Talks begin with Canfor union employees

Unionized workers from Canfor-Vavenby were to meet on Sunday to discuss arrangements asked for by the company as a possible first step to reopening, according to a member of the Vavenby sub-local plant committee.

Unionized workers from Canfor-Vavenby were to meet on Sunday to discuss arrangements asked for by the company as a possible first step to reopening, according to a member of the Vavenby sub-local plant committee.

“It’s mostly housekeeping items, not any huge rollback,” he said. “I think it will be well-received by the crew.”

One of the major items on the agenda was to be the elimination of the Vavenby division’s bush crew. At one time the local operation did pretty well all its own logging but, over the last few decades, it has followed the trend in the industry and moved almost entirely to contract logging.

There are still about four workers in the bush crew, however. The plant committee member emphasized that he has not been directly involved with the negotiations with the company but he understood the four would be offered the choice of either a severance package or the option of working in the mill, if and when it reopens.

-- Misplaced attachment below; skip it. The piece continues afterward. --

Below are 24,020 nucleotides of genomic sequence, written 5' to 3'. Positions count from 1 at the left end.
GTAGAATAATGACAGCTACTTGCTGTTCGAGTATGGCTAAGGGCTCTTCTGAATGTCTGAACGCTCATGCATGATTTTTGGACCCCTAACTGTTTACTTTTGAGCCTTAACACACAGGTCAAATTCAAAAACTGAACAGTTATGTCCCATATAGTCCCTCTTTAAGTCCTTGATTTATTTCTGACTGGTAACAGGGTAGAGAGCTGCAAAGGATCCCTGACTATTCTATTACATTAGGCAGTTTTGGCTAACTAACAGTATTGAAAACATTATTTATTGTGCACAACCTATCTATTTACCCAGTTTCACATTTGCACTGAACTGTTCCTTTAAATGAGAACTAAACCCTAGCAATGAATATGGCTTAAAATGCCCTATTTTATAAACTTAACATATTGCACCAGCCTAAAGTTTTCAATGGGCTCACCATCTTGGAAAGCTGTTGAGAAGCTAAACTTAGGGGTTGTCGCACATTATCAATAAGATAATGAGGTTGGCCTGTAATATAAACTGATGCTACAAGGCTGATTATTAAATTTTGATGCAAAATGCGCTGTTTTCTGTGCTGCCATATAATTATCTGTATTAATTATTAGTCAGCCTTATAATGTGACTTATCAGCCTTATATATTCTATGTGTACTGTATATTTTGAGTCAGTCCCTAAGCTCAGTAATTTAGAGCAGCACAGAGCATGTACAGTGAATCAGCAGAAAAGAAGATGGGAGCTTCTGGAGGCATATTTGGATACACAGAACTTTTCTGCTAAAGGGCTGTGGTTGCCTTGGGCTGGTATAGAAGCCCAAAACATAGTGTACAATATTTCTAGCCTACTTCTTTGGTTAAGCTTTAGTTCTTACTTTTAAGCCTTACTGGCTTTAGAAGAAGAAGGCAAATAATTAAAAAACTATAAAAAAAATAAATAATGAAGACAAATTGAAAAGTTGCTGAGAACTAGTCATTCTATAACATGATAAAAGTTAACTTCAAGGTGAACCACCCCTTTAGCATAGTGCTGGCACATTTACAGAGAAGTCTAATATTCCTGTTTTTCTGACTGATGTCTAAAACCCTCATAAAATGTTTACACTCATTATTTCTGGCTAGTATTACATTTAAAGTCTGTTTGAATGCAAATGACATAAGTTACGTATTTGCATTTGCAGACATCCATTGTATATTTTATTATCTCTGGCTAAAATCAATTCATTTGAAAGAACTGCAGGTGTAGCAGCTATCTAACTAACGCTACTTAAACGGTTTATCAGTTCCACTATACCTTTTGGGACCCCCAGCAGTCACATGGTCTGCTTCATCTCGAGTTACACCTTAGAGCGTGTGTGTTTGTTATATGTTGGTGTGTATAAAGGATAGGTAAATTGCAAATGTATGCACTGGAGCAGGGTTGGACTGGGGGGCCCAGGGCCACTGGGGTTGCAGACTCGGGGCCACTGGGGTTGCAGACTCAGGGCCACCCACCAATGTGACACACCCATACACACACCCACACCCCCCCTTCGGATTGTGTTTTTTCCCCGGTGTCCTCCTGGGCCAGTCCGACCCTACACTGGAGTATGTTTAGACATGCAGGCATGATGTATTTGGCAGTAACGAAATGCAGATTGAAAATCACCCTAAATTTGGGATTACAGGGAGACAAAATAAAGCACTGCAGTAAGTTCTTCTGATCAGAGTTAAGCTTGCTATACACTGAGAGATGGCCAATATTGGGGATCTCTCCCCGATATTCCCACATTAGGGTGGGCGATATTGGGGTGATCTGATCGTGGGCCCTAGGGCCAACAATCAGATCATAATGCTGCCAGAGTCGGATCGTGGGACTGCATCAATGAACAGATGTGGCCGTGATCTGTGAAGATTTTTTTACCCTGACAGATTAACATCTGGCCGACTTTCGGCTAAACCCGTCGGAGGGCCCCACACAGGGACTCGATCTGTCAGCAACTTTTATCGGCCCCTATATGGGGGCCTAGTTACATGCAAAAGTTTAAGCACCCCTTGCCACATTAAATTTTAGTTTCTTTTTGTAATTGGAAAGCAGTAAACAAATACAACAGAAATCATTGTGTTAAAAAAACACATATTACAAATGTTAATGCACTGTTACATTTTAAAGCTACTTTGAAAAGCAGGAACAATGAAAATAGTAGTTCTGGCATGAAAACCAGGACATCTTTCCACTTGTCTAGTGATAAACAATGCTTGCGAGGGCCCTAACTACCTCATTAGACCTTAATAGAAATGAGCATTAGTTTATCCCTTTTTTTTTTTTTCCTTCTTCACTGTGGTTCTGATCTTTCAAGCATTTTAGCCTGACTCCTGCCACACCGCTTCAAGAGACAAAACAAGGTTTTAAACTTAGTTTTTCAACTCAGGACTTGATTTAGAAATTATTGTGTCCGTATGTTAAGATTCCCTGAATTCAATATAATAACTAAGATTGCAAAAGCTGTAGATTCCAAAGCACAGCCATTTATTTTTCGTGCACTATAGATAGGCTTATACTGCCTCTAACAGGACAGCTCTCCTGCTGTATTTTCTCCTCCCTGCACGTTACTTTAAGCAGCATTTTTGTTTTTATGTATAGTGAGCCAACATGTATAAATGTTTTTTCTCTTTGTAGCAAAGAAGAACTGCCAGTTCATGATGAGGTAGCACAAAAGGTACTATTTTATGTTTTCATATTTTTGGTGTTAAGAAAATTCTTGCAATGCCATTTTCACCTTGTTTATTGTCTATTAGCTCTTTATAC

Eliminating the bush crew would bring the operations at Canfor-Vavenby in line with those at other Canfor divisions, he said.

The sub-local representative also emphasized that nothing is set in stone, but his understanding of the process was that, if the workers voted to accept the company’s proposals on Sunday, then a proposal would go before the Canfor board to spend money on capital improvements to the Vavenby operation. If that approval is given and if the improvements go ahead, then the sawmill could reopen on a one-shift basis, possibly in early July. The planer mill would follow about two weeks later, also on a one-shift basis. If all goes well and markets continue to improve, a second shift could be added in about three months.

The proposed capital improvements would result in the loss of some jobs but no major reductions, the plant committee member said.

When Canfor shut down its Vavenby operation in the summer of 2009 it put about 160 union members out of work, he believed. Some have since retired, others have gone to work elsewhere, and at least one has died, but the sub-local representative felt the vast majority would still be available, if and when the division resumes operation.

The representative understood the company also is talking with its logging and trucking contractors in preparation for a possible reopening.

“My glass is half full, not half empty right now,” he said.

Look for a report on the outcome of Sunday’s meeting on www.clearwatertimes.com early this week.